Quantum control protocols could lead to more accurate, larger scale quantum computations

April 4, 2012
The quantum circuit used in the demonstration is a 3mm x 3mm chip with a 1mm x 1mm diamond in the middle. Credit: Delft University of Technology/UC Santa Barbara.

A protocol for controlling quantum information pioneered by researchers at UC Santa Barbara, the Kavli Institute of Nanoscience in Delft, the Netherlands, and the Ames Laboratory at Iowa State University could open the door to larger-scale, more accurate quantum computations. Their findings, in a paper titled "Decoherence-protected quantum gates for a hybrid solid-state spin register," are published in the current issue of the journal Nature.

"Although interactions between a bit ('qubit') and its environment tend to corrupt the information it stores, it is possible to dynamically control qubits in a way that facilitates the execution of algorithms while simultaneously protecting the qubits from environment-induced errors," said UCSB physicist David Awschalom. He and his group were responsible for developing the electron and nuclear spins used as the –– the quantum version of the computer bit –– in their demonstration and for helping to analyze the results.

Awschalom is director of UCSB's Center for Spintronics & Quantum Computation, professor of physics, electrical and computer engineering, and the Peter J. Clarke Director of the California NanoSystems Institute.

Dynamical protection of is essential for quantum computing as the qubits used for information processing and storage are highly susceptible to errors induced by interactions with atoms in the qubits' environment. The scientists' previous research has shown that quantum information stored in qubits can be effectively protected through successive control operations (rotations) on a qubit that filter out these unwanted interactions. However, these control operations also filter out the interactions between qubits that are essential for the realization of logic gates for quantum information processing. Thus, until recently, quantum information stored in protected qubit states could not be used for quantum computations.

A 20 micron x 20 micron magnification of the diamond chip, showing an integrated diamond lens above the single particle spins where the calculations take place. Credit: UCSB

The research team, which also included members from the University of Southern California, showed that by precisely synchronizing the rotations of an electron spin with the rotation of a nearby nuclear spin, they could realize dynamical protection of both qubits from the environment while maintaining the interactions between the two spins that are necessary for quantum information processing. As a proof of principle, the researchers demonstrated the high-fidelity execution of a quantum search algorithm using this two-qubit system. Quantum search algorithms, if executed on a larger number of qubits, could provide search results of certain databases considerably faster than search algorithms performed on a classical computer.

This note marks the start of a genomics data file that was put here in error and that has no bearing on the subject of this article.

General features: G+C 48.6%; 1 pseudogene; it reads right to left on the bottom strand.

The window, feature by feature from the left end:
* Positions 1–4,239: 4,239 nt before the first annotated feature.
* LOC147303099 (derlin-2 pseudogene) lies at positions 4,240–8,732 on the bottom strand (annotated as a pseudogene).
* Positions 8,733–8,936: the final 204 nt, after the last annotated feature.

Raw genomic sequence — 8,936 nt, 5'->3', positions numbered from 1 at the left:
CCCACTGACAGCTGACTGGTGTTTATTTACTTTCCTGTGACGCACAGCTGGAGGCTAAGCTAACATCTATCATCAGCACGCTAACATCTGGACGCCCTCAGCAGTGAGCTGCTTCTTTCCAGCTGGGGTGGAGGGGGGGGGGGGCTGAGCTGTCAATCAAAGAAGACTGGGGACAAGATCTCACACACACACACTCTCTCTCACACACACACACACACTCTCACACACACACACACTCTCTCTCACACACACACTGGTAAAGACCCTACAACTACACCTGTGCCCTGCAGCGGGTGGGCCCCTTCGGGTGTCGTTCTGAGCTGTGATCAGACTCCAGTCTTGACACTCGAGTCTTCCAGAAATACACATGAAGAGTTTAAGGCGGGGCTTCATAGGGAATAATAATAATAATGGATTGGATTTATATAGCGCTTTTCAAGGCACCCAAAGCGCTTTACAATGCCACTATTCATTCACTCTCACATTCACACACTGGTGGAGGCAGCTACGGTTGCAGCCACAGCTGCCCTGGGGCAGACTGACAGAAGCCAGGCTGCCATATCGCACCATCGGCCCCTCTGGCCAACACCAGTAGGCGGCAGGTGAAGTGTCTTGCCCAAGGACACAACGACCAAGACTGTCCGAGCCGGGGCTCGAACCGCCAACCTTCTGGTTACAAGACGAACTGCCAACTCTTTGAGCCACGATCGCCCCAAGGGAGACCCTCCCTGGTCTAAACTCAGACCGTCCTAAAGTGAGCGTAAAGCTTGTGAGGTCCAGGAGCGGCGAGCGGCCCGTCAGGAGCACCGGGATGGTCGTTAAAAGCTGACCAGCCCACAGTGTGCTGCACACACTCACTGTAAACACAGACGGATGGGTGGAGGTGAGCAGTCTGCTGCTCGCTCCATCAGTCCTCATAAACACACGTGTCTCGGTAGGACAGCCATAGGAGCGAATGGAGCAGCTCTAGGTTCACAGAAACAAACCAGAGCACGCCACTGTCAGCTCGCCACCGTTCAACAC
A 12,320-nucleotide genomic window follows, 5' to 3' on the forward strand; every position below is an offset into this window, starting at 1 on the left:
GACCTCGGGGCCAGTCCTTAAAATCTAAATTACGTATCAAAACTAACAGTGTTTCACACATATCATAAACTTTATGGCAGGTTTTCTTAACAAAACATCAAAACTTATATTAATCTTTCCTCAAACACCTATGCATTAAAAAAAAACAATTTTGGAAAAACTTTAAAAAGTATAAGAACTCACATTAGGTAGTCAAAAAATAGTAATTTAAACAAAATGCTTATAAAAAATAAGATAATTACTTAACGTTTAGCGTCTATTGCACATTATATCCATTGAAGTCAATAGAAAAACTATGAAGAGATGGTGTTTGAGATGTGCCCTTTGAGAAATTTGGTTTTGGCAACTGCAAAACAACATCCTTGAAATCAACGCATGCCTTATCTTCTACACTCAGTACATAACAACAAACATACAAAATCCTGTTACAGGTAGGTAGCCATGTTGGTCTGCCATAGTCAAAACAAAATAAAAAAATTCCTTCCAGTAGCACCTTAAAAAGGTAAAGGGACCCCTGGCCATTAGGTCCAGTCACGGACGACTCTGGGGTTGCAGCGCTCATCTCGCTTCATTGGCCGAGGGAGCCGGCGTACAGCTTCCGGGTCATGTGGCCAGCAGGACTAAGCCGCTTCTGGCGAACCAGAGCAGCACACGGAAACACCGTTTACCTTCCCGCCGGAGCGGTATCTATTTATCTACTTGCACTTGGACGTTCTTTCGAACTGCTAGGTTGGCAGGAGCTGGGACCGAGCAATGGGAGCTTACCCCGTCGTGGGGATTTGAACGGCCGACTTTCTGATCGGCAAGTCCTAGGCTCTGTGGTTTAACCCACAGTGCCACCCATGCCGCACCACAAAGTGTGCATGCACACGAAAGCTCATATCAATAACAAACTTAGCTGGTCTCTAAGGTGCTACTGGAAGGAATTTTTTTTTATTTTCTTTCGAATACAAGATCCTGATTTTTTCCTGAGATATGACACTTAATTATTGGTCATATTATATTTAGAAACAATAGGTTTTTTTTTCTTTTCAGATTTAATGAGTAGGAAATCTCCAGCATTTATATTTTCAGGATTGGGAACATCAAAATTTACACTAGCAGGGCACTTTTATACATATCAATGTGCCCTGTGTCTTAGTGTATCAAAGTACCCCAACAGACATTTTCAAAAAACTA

The results of this study point to greater possibilities for quantum computers that overcome, according to Awschalom, the perception that spin qubits in semiconductors, such as those used in this work, suffer from too strong of environmental interactions to be useful qubits. These spin systems also offer the added benefit of operating at room temperature, in contrast to other candidate qubit systems which operate at only at a fraction of a degree above absolute zero.

The US Department of Energy's Ames Laboratory led a team that demonstrated a protected quantum gate in a solid-state system. The physicists (c) isolated the system from forces in the environment while maintaining coherence between the nucleus and electron in the system. This was a major step forward in quantum information processing beyond simply (a) establishing coherence between parts of a quantum system (but without isolation from the environment) or (b) decoupling all parts of the system from the environment (and each other). Credit: Ames Laboratory--USDOE

"This demonstration of performing a quantum at the subatomic level with single spins suggests a pathway to build increasingly complex quantum machines, using control protocols that circumvent the expected limitations from real materials," said Awschalom.

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not rated yet Apr 05, 2012
Per electron spin - does it spin like a planet while orbiting sun? Or is more like the orbit - ie;a field that is spinning around the nuclei?

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